HYDROMORE seeks to establish new best-practice approaches for designing future mooring systems used in floating ocean renewable energy devices. This will ultimately enable the design of leaner and safer mooring solutions and reduce the cost of energy from these technologies.

In line with the Paris Climate Agreement, the European Commission estimates to install 230-450 GW of new offshore wind farms by 2050. As accessible shallow waters of the North Sea become saturated with wind farms, around a third of this capacity will need to be installed in deep water on floating structures.

A major obstacle to minimise cost of electricity from both floating wind and wave energy, is the mooring system cost. Traditional moorings are heavy and designed using methods suitable for large floating oil rigs, but not for small, dynamic floating wind structures or wave energy converters. Mooring forces are influenced by low-frequency effects, such as slow drift and the interaction of variable wind and wave conditions, coupled with structure response and adaptive control systems. These interactions are not readily assessed using high fidelity methods, such as computational fluid dynamics. As such, there is a knowledge-gap between fast, low-fidelity methods and slow, high-fidelity methods. Hence the design of leaner, more advanced mooring solutions is restricted.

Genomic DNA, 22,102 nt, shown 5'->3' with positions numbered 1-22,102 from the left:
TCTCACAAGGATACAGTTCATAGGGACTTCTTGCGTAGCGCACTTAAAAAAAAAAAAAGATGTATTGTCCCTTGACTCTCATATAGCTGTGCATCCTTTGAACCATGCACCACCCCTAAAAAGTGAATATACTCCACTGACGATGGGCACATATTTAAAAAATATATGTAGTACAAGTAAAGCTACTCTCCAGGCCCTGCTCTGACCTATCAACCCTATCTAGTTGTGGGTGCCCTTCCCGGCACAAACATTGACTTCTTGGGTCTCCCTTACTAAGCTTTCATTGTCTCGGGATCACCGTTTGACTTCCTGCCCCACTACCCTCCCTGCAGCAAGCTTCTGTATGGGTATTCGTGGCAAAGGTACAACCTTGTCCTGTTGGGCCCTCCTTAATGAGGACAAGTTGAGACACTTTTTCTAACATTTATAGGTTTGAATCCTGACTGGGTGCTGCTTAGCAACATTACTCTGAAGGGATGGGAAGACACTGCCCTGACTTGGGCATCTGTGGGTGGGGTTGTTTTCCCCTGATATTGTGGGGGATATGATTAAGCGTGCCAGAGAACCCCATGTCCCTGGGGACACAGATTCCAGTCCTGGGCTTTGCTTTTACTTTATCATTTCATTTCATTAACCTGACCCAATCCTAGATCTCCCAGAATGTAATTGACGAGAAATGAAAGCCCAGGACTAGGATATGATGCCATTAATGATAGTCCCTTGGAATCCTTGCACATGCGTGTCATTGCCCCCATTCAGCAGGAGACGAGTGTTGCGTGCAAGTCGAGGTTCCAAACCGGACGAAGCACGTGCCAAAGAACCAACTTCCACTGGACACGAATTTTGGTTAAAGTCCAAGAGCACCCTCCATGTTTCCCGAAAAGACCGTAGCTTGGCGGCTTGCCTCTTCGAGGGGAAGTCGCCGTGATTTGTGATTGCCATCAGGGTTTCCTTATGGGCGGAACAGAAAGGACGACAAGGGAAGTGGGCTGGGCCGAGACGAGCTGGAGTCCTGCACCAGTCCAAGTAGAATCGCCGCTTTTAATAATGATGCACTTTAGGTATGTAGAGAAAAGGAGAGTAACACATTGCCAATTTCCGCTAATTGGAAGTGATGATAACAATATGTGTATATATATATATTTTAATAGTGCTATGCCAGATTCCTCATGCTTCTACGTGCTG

Through four work-packages, HYDROMORE will address this knowledge-gap, to accurately model nonlinear and irregular seas, whilst allowing rapid evaluation of multiple design condition parameters. HYDROMORE will assess reliability and limitations of state-of-the-art methods for accurate hydrodynamic modelling over long-periods, as well as highly nonlinear breaking waves. Methods for modelling the combined effects of wind loading, e.g. a turbine moving in and out of its own wake, with hydrodynamics will also be studied. All modelling will be validated against controlled laboratory-scale tests to help inform new industry standards.